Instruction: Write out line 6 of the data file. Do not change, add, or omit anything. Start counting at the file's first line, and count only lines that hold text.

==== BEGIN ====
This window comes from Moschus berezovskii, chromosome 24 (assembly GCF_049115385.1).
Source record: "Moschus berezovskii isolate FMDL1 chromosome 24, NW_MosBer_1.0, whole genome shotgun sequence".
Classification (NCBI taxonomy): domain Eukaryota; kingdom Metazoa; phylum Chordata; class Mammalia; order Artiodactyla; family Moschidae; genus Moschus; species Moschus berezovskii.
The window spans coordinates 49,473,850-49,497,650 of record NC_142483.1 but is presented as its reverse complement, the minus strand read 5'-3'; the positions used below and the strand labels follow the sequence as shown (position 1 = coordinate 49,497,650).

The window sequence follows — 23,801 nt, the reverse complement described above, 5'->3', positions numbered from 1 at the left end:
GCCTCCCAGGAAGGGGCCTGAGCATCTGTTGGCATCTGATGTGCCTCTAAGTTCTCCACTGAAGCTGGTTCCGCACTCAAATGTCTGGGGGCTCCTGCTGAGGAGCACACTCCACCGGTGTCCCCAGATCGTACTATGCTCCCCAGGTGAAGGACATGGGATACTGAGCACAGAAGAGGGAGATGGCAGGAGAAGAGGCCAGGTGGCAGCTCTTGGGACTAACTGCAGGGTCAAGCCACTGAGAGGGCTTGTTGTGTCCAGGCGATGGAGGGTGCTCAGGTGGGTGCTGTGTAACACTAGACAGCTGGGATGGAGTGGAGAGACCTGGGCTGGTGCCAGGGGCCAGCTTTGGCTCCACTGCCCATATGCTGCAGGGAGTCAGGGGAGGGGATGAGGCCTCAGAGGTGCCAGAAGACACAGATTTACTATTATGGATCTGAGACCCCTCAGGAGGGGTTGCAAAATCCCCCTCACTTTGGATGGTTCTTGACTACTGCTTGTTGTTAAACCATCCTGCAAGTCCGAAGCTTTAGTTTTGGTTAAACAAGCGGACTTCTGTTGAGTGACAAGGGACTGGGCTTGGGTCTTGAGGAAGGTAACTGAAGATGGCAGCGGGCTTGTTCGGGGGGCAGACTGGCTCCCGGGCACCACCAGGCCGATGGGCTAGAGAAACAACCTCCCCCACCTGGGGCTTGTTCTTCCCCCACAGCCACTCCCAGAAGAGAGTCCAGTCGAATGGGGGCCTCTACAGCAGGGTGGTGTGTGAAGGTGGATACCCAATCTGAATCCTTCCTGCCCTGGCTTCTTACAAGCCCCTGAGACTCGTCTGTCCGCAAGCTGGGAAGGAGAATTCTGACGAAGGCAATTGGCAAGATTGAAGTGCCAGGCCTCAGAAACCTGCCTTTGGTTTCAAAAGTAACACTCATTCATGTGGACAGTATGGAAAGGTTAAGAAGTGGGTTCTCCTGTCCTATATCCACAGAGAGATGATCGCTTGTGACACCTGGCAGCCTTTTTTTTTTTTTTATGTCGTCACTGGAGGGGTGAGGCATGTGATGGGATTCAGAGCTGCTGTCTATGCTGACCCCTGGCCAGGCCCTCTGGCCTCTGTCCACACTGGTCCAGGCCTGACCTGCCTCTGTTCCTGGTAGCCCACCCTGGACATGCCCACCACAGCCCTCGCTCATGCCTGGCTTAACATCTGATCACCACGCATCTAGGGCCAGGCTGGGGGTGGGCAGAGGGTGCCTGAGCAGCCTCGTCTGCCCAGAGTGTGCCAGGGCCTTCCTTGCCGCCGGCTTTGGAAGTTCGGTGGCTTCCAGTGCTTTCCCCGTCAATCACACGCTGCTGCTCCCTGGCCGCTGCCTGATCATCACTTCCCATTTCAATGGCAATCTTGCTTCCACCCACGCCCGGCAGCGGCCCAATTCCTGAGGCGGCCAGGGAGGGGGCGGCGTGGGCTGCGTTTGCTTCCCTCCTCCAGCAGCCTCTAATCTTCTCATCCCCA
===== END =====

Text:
GCCTCCCAGGAAGGGGCCTGAGCATCTGTTGGCATCTGATGTGCCTCTAAGTTCTCCACTGAAGCTGGTTCCGCACTCAAATGTCTGGGGGCTCCTGCTGAGGAGCACACTCCACCGGTGTCCCCAGATCGTACTATGCTCCCCAGGTGAAGGACATGGGATACTGAGCACAGAAGAGGGAGATGGCAGGAGAAGAGGCCAGGTGGCAGCTCTTGGGACTAACTGCAGGGTCAAGCCACTGAGAGGGCTTGTTGTGTCCAGGCGATGGAGGGTGCTCAGGTGGGTGCTGTGTAACACTAGACAGCTGGGATGGAGTGGAGAGACCTGGGCTGGTGCCAGGGGCCAGCTTTGGCTCCACTGCCCATATGCTGCAGGGAGTCAGGGGAGGGGATGAGGCCTCAGAGGTGCCAGAAGACACAGATTTACTATTATGGATCTGAGACCCCTCAGGAGGGGTTGCAAAATCCCCCTCACTTTGGATGGTTCTTGACTACTGCTTGTTGTTAAACCATCCTGCAAGTCCGAAGCTTTAGTTTTGGTTAAACAAGCGGACTTCTGTTGAGTGACAAGGGACTGGGCTTGGGTCTTGAGGAAGGTAACTGAAGATGGCAGCGGGCTTGTTCGGGGGGCAGACTGGCTCCCGGGCACCACCAGGCCGATGGGCTAGAGAAACAACCTCCCCCACCTGGGGCTTGTTCTTCCCCCACAGCCACTCCCAGAAGAGAGTCCAGTCGAATGGGGGCCTCTACAGCAGGGTGGTGTGTGAAGGTGGATACCCAATCTGAATCCTTCCTGCCCTGGCTTCTTACAAGCCCCTGAGACTCGTCTGTCCGCAAGCTGGGAAGGAGAATTCTGACGAAGGCAATTGGCAAGATTGAAGTGCCAGGCCTCAGAAACCTGCCTTTGGTTTCAAAAGTAACACTCATTCATGTGGACAGTATGGAAAGGTTAAGAAGTGGGTTCTCCTGTCCTATATCCACAGAGAGATGATCGCTTGTGACACCTGGCAGCCTTTTTTTTTTTTTTATGTCGTCACTGGAGGGGTGAGGCATGTGATGGGATTCAGAGCTGCTGTCTATGCTGACCCCTGGCCAGGCCCTCTGGCCTCTGTCCACACTGGTCCAGGCCTGACCTGCCTCTGTTCCTGGTAGCCCACCCTGGACATGCCCACCACAGCCCTCGCTCATGCCTGGCTTAACATCTGATCACCACGCATCTAGGGCCAGGCTGGGGGTGGGCAGAGGGTGCCTGAGCAGCCTCGTCTGCCCAGAGTGTGCCAGGGCCTTCCTTGCCGCCGGCTTTGGAAGTTCGGTGGCTTCCAGTGCTTTCCCCGTCAATCACACGCTGCTGCTCCCTGGCCGCTGCCTGATCATCACTTCCCATTTCAATGGCAATCTTGCTTCCACCCACGCCCGGCAGCGGCCCAATTCCTGAGGCGGCCAGGGAGGGGGCGGCGTGGGCTGCGTTTGCTTCCCTCCTCCAGCAGCCTCTAATCTTCTCATCCCCA